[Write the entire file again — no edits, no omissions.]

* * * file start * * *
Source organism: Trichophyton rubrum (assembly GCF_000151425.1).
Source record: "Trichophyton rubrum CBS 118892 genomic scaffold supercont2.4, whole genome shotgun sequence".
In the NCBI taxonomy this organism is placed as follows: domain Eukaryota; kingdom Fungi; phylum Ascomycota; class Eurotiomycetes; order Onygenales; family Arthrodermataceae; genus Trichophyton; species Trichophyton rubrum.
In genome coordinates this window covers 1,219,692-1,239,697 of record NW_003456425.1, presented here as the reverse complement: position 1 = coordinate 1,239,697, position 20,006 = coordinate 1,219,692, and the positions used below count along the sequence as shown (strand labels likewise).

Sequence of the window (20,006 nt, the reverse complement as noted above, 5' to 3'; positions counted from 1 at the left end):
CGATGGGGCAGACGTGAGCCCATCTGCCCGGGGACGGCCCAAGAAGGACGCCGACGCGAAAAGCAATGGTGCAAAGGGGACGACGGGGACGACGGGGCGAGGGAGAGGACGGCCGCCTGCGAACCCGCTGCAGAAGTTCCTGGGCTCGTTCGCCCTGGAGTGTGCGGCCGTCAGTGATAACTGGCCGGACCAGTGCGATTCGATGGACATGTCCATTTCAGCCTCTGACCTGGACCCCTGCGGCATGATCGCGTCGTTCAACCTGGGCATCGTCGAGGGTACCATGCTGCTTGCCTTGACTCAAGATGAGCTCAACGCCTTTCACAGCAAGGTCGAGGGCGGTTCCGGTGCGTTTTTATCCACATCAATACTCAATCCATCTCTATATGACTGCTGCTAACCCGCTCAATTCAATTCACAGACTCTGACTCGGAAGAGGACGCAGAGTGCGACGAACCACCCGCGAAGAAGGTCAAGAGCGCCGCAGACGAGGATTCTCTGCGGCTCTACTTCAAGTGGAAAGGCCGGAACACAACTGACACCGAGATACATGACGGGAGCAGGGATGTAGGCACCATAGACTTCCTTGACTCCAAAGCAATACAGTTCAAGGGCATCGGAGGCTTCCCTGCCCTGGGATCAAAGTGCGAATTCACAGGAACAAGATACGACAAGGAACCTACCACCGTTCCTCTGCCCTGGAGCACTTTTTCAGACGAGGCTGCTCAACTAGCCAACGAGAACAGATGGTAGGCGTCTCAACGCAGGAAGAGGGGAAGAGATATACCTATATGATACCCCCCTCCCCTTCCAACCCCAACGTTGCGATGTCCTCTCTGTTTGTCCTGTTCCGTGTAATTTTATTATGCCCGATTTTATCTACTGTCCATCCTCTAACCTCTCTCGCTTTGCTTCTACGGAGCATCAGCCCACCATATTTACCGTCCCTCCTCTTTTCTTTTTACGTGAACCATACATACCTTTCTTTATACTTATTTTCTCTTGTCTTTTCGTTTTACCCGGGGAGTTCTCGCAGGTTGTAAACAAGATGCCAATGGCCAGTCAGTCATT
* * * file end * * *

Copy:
Source organism: Trichophyton rubrum (assembly GCF_000151425.1).
Source record: "Trichophyton rubrum CBS 118892 genomic scaffold supercont2.4, whole genome shotgun sequence".
In the NCBI taxonomy this organism is placed as follows: domain Eukaryota; kingdom Fungi; phylum Ascomycota; class Eurotiomycetes; order Onygenales; family Arthrodermataceae; genus Trichophyton; species Trichophyton rubrum.
In genome coordinates this window covers 1,219,692-1,239,697 of record NW_003456425.1, presented here as the reverse complement: position 1 = coordinate 1,239,697, position 20,006 = coordinate 1,219,692, and the positions used below count along the sequence as shown (strand labels likewise).

Sequence of the window (20,006 nt, the reverse complement as noted above, 5' to 3'; positions counted from 1 at the left end):
CGATGGGGCAGACGTGAGCCCATCTGCCCGGGGACGGCCCAAGAAGGACGCCGACGCGAAAAGCAATGGTGCAAAGGGGACGACGGGGACGACGGGGCGAGGGAGAGGACGGCCGCCTGCGAACCCGCTGCAGAAGTTCCTGGGCTCGTTCGCCCTGGAGTGTGCGGCCGTCAGTGATAACTGGCCGGACCAGTGCGATTCGATGGACATGTCCATTTCAGCCTCTGACCTGGACCCCTGCGGCATGATCGCGTCGTTCAACCTGGGCATCGTCGAGGGTACCATGCTGCTTGCCTTGACTCAAGATGAGCTCAACGCCTTTCACAGCAAGGTCGAGGGCGGTTCCGGTGCGTTTTTATCCACATCAATACTCAATCCATCTCTATATGACTGCTGCTAACCCGCTCAATTCAATTCACAGACTCTGACTCGGAAGAGGACGCAGAGTGCGACGAACCACCCGCGAAGAAGGTCAAGAGCGCCGCAGACGAGGATTCTCTGCGGCTCTACTTCAAGTGGAAAGGCCGGAACACAACTGACACCGAGATACATGACGGGAGCAGGGATGTAGGCACCATAGACTTCCTTGACTCCAAAGCAATACAGTTCAAGGGCATCGGAGGCTTCCCTGCCCTGGGATCAAAGTGCGAATTCACAGGAACAAGATACGACAAGGAACCTACCACCGTTCCTCTGCCCTGGAGCACTTTTTCAGACGAGGCTGCTCAACTAGCCAACGAGAACAGATGGTAGGCGTCTCAACGCAGGAAGAGGGGAAGAGATATACCTATATGATACCCCCCTCCCCTTCCAACCCCAACGTTGCGATGTCCTCTCTGTTTGTCCTGTTCCGTGTAATTTTATTATGCCCGATTTTATCTACTGTCCATCCTCTAACCTCTCTCGCTTTGCTTCTACGGAGCATCAGCCCACCATATTTACCGTCCCTCCTCTTTTCTTTTTACGTGAACCATACATACCTTTCTTTATACTTATTTTCTCTTGTCTTTTCGTTTTACCCGGGGAGTTCTCGCAGGTTGTAAACAAGATGCCAATGGCCAGTCAGTCATT